Just like Java and the .NET CLR (and countless other still-modern environments), ES internally represents a String as a sequence of UTF-16 code units. You may be confusing that internal representation with UTF-8 encoding of text output or decoding of text input. But those are different concerns: a String is not the same as "text," despite the terms being used interchangeably at times.
The ES spec itself is agnostic about text encodings used at runtime; those are governed by other standards.
Perhaps you could explain more your proposal to have UTF-8 be used as the internal representation of Strings? It's true that very modern languages (Go, Rust) use UTF-8 internally and there's a slow creep
— enabled of course by faster processors and cheaper storage — toward UTF-8 in brand new technologies. But establishing UTF-16 to be "awful and not acceptable" is a tall order, given its continued dominance.
There is, unfortunately, absolutely zero chance of changing the way that JS strings encode their characters. That would be a massive breaking change across the entire ecosystem.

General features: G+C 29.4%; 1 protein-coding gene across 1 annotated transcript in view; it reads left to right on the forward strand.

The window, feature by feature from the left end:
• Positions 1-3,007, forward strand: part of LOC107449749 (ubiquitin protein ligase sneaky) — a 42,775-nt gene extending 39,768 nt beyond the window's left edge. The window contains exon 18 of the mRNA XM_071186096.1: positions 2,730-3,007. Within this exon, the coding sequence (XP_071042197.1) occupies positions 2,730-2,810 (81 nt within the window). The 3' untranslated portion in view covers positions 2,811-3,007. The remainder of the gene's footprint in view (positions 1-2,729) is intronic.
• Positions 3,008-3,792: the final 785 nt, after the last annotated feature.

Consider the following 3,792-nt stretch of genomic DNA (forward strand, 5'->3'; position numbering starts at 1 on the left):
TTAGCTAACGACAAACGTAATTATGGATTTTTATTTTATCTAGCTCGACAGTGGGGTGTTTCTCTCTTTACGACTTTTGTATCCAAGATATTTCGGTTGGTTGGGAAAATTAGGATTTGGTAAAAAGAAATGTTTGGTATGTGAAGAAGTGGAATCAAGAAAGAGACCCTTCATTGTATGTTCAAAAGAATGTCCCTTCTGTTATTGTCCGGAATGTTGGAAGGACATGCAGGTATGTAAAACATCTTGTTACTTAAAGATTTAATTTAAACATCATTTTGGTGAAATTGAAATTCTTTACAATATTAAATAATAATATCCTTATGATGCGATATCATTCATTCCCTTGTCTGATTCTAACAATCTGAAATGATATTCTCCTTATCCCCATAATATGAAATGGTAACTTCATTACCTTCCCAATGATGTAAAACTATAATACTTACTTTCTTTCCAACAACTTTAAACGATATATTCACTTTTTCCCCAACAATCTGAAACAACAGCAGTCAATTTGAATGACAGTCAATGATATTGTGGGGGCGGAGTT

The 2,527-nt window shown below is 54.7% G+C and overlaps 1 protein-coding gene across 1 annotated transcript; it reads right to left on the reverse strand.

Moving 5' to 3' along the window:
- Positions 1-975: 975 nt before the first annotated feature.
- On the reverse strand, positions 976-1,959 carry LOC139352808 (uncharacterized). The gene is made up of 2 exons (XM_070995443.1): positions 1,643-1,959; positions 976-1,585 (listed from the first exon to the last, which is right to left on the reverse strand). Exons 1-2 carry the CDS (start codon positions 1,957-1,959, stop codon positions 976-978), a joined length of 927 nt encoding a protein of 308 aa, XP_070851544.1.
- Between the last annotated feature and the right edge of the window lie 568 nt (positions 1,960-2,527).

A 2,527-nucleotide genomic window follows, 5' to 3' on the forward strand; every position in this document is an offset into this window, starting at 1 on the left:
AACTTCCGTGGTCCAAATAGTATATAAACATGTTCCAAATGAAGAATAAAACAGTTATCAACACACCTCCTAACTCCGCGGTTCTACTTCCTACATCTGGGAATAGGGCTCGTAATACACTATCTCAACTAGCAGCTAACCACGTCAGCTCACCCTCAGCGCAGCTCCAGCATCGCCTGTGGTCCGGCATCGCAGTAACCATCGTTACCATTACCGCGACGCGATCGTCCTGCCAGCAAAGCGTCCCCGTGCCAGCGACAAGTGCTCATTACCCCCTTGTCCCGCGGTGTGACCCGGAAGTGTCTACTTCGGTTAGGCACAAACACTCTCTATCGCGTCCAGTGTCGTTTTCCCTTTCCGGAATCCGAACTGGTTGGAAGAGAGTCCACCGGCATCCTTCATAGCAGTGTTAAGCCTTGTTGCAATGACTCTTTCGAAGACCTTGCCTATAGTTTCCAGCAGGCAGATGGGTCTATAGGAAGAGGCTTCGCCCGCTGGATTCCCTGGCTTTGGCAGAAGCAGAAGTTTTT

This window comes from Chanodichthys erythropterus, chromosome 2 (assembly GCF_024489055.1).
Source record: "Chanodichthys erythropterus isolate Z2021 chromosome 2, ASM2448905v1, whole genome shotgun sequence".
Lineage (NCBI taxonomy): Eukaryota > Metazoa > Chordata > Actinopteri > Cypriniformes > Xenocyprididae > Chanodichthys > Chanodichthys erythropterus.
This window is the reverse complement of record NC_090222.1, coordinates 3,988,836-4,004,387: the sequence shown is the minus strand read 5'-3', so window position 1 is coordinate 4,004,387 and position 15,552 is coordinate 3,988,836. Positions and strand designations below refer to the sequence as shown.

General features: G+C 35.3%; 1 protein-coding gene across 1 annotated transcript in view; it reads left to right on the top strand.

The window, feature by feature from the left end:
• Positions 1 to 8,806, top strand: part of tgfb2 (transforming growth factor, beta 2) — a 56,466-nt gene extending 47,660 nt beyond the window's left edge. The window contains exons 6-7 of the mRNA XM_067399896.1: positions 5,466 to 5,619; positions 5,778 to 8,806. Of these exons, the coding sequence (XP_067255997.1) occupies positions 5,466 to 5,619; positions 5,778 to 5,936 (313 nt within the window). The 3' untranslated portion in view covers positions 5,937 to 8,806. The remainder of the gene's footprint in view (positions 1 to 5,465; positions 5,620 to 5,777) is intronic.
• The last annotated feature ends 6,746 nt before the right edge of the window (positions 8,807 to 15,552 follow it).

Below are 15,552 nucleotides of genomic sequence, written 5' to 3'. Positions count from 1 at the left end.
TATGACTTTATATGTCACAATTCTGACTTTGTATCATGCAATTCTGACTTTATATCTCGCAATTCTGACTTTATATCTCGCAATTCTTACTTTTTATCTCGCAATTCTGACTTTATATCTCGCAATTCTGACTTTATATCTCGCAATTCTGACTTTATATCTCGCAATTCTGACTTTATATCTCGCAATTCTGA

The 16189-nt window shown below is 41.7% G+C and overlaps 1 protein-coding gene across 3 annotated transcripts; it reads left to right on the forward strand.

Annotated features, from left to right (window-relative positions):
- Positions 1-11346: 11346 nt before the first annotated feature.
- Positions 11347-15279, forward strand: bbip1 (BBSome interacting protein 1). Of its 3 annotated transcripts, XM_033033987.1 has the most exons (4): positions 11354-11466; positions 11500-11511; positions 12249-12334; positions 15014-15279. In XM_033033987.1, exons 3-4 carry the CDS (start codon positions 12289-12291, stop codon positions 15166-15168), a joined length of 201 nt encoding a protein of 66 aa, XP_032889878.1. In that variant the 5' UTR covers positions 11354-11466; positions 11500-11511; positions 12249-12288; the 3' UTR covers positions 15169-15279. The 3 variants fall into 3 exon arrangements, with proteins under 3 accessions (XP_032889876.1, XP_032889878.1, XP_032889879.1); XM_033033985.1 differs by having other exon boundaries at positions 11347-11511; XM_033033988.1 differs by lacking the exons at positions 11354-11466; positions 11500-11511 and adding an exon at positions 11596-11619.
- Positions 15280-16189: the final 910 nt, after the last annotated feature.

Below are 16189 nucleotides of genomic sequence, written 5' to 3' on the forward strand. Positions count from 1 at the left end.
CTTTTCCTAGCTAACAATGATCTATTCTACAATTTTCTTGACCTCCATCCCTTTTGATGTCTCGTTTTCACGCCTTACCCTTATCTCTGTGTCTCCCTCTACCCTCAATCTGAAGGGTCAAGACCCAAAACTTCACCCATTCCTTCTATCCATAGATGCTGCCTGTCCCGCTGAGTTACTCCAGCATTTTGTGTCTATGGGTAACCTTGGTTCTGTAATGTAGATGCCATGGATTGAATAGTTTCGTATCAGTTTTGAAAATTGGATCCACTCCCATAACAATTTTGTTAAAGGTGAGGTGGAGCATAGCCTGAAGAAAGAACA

Modern string APIs often address text as codepoints, like String.prototype.codePointAt(), which is generally what you want.
(You rarely, if ever, actually want UTF-8; encoding details are a detail you rarely want to be aware of, instead of just getting codepoints and/or grapheme clusters. The problem with JS is that it exposes encoding details, and in particular it exposes details of a really bad encoding (UCS-2-ish, not even UTF-16).)
Again, UTF-8 is not "Unicode", it's an encoding of Unicode; a way of turning unicode characters into bits (and back). JS already supports all of Unicode. The default string indexing ("foo") is busted, because it indexes the string according to UCS-2 code units, rather than characters. That's unfortunate and bad, but it's impossible to change. JS has many new ways of interacting with strings that do work on characters - [..."foo"] is character-based, "foo".codePointAt(0) is character-based, String.fromCodePoint(0xfffd) is character-based. Regexes also have recently gained ways of interacting with strings properly as Unicode characters (and are continuing to evolve in that direction).
So everything you need is already present or upcoming. We're stuck with the bad parts forever.
It looks like that MDN snippet you linked to was recently updated in the last few days to say "unicode" instead of "UTF-16". From what I understand, (git history says it happened 18 days ago, but I'm not sure how often MDN updates its content from the git repo, so perhaps you were viewing the older content?). From what I understand, codePointAt() returns a number that's assigned to a specific unicode character (like a unique id for that character), which is irrelevant to however the engine may be encoding that specific character.